o with families and carers o with staff from health, social and voluntary services • Service development The expertise and skills that Clinical Psychologists can bring to amultidisciplinary team are central in meeting the needs of YPWD and theirfamilies and carers, and should be utilised in the development of services.Central to achieving such services is listening to the views of YPWD and theirfamilies. Without such insights, service planners and providers will find itdifficult to agree on what services are necessary for YPWD and for peoplewith dementia in general.Potential Content for this Page Given the haphazard nature of service provision and the growingresearch interest in YOD, I hope that this page can be somewhere for PSIGEmembers to share any new research, developments in policy / legislation andour own service development projects. If you have anything you wish to addto the site, please do not hesitate in contacting me at this or by using the formbelow.Dr Sarah RaceSpecialist Clinical PsychologistYoung Onset Dementia Team5 Eastbourne RoadMiddlesbroughTS5 6QSTel: 01642 820082Fax: 01642 email@example.comReferencesAlzheimer’s Society (2006). Ready or Not? A Survey of Services Available in the UK for Young People with Dementia. London: Alzheimer’s Society.Alzheimer’s Society (2005). Younger People with Dementia: An Approach for the future. www.alzheimer’s.org.uk/ypwdAlzheimer’s Society (1996). Younger People with Dementia: A Review &Strategy. London: Alzheimer’s Society.
Boddington, S. (2005). Briefing Paper 5. Commissioning Clinical Psychology Services for Older People, Their Families and Carers. Leicester: British Psychological Society. Available Online at: http://www.psige.org/psige-pdfs/PSIGE-BP5%20Final%20Version.pdfCare Services Improvement Partnership (2005). Everybody’s Business. Integrated Mental Health Services for Older Adults: A Service Development Guide. London: Department of Health. Available Online at: http://www.olderpeoplesmentalhealth.csip.org.uk/everybodys-business.htmlDepartment of Health. (2001). National Service Framework for Older People. London: Department of Health. Available Online at: http://www.dh.gov.uk/ en/Publicationsandstatistics/Publications/PublicationsPolicyAndGuidance/ DH_4003066Ferran, J., Wilson, K., & Doran, M. (1996). The early onset dementias: A study of clinical characteristics and service use. International Journal of Geriatric Psychiatry, 11, 863-869.Guss, R., Hawkins, J., Lough, S. & Allen, J. (2006). Briefing Paper 23. Services for Younger people with dementia and the Role of Clinical Psychology. Leicester: The British Psychological Society.Harvey, R. J. (1998). Young Onset Dementia: Epidemiology, clinical symptoms and family burden, support and outcome. London: Dementia Research Group. Available Online at: http://home.kosha.net/~h1415c/report.pdfHarvey, R.J., Skelton-Robinson, M. & Rosser, M. N. (2003). The prevalence and causes of dementia in people under the age of 65 years. Journal of Neurology, Neurosurgery and Psychiatry, 74, 1206-1209.Royal College of Psychiatrists & Alzheimer’s Society (2006). Services for Younger People with Alzheimer’s Disease and Other Dementias. London: Royal College of Psychiatrists & Alzheimer’s Society. Available Online at: http://www.rcpsych.ac.uk/pdf/servicesforyoung.pdfWilliams, T., Cameron, I., & Dearden, T. (2001). From pillar to post - a study of younger people with dementia. Psychiatric Bulletin, 25(10), 384-387.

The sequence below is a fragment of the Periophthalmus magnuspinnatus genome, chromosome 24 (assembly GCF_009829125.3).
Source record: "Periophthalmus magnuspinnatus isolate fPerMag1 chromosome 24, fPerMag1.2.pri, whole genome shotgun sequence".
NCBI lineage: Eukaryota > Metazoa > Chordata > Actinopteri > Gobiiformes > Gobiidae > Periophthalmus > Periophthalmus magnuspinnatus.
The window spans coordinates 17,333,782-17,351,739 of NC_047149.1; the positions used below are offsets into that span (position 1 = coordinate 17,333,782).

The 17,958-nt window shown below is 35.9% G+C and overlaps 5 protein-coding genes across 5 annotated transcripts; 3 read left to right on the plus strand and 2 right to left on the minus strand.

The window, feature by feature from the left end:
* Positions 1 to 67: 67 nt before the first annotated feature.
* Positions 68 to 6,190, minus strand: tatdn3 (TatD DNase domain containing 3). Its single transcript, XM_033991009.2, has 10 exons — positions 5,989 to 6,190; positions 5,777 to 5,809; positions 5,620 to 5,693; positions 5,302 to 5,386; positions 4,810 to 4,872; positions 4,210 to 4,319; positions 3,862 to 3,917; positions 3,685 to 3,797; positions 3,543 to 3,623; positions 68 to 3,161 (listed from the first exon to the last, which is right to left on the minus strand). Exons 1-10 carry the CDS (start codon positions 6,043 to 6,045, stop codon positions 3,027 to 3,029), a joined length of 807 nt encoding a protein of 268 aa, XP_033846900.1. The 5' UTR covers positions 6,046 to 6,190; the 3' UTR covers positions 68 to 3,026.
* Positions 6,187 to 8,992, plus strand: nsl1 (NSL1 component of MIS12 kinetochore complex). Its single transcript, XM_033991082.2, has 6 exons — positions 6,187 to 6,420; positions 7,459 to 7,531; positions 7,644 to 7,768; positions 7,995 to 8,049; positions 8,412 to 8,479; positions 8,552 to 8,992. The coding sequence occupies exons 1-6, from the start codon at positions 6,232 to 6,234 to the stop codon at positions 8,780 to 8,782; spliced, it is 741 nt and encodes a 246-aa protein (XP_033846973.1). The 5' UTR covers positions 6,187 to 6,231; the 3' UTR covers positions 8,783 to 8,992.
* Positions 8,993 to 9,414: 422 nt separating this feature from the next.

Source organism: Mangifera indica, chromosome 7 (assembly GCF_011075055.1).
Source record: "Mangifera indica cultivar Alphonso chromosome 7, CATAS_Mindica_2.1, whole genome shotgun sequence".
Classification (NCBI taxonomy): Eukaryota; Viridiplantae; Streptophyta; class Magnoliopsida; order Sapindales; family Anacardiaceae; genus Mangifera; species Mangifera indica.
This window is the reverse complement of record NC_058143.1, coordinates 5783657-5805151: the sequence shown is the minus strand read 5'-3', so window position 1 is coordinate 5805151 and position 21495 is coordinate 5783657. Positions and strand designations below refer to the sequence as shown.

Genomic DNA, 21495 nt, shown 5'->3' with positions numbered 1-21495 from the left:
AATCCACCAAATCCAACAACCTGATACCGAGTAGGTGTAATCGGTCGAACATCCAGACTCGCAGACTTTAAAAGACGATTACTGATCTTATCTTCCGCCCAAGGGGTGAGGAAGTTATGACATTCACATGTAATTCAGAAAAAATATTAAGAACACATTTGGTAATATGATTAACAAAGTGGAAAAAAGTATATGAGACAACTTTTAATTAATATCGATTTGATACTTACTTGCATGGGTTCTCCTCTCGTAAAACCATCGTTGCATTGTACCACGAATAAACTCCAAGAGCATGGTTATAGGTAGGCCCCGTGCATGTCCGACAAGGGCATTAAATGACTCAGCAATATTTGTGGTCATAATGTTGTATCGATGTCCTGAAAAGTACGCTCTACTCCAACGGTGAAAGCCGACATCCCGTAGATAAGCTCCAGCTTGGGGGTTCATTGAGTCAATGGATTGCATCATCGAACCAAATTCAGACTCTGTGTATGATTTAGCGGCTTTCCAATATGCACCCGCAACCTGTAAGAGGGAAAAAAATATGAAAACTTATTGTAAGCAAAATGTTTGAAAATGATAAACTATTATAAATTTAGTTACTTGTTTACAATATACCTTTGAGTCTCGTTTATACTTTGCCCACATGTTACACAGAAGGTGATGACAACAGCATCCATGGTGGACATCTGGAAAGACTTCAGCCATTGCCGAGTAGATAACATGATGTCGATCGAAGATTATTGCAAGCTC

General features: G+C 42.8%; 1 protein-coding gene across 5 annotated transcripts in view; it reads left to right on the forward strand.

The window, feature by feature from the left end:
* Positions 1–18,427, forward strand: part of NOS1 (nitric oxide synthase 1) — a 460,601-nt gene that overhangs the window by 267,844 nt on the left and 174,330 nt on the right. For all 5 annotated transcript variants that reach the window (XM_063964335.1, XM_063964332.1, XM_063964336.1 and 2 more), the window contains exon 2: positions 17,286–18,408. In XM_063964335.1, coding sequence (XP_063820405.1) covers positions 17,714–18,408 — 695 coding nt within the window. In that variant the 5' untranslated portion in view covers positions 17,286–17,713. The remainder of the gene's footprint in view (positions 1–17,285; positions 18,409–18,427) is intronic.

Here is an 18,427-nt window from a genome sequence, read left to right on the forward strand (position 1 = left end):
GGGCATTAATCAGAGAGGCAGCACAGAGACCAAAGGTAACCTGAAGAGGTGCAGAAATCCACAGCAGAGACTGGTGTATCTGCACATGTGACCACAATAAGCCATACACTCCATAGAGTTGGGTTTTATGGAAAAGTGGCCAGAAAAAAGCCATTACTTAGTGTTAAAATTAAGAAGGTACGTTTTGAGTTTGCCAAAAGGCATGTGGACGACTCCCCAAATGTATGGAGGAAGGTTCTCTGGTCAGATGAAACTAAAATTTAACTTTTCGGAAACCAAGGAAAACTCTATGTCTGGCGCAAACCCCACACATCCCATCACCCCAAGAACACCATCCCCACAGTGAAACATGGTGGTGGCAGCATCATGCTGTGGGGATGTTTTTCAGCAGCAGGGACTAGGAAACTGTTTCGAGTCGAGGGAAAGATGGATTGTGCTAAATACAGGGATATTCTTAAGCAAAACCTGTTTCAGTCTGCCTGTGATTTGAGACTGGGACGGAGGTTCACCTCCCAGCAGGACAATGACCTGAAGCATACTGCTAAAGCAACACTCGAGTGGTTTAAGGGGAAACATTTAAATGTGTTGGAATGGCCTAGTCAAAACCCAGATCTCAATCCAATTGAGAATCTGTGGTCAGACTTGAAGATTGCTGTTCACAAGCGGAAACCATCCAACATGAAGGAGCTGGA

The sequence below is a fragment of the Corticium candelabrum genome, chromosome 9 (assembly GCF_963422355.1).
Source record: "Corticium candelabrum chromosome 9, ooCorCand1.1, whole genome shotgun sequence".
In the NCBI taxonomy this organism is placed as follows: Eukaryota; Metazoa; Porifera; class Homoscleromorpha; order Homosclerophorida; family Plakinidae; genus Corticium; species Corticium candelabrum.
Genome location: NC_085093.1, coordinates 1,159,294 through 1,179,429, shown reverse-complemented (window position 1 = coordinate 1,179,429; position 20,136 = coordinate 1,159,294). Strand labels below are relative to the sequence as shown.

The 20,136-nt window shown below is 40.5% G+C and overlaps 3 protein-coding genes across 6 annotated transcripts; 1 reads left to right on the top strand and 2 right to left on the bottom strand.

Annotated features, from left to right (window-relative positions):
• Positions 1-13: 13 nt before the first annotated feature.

Additional Sources of InformationGenericHarvey, R.J., Skelton-Robinson, M. & Rosser, M. N. (2003). The prevalence and causes of dementia in people under the age of 65 years. Journal of Neurology, Neurosurgery and Psychiatry, 74, 1206-1209.Hodges, J. (2001). Early Onset Dementia: A Multi-Disciplinary Approach. Oxford: Oxford University Press.Assessment & Diagnosis of YODBeattie, A., Daker-White, G., Gilliard, J., & Means, R. (2004). How can they tell? A qualitative study of the views of younger people about their dementia and dementia care services. Health Social Care in the Community, 12(4), 359-364.Cordery, R., Harvey, R., Frost, C., & Rossor, M. (2002). National survey to assess current practices in the diagnosis and management of young people with dementia. International Journal of Geriatric Psychiatry, 17(2), 124-127.Experiences of YODHarris, P. B. (2002). The perspective of younger people with dementia: Still an overlooked population. Social Work in Mental Health, 2(4), 17-36.Harris, P.B. and Keady, J. (2004). Living with early onset dementia: Exploring the experience and developing evidence-based guidelines for practice. Alzheimer’s Care Quarterly, 5(2), 111-122.Services for YPWDBentham, P. & La Fonteine, J. (2005). Services for younger people with dementia. Psychiatry, 4, 100-103.
Ferran, J., Wilson, K., & Doran, M. (1996). The early onset dementias: A study of clinical characteristics and service use. International Journal of Geriatric Psychiatry, 11, 863-869.Quinn, C. (1996). The Care Must Be There: Improving Services for People with Young Onset Dementia and their Families. London: Dementia Relief Trust.Williams, T., Dearden, T. & Cameron, I. (2001). From pillar to post - a study of younger people with dementia. Psychiatric Bulletin, 25(10), 384-387.Resources for our Clients & Carers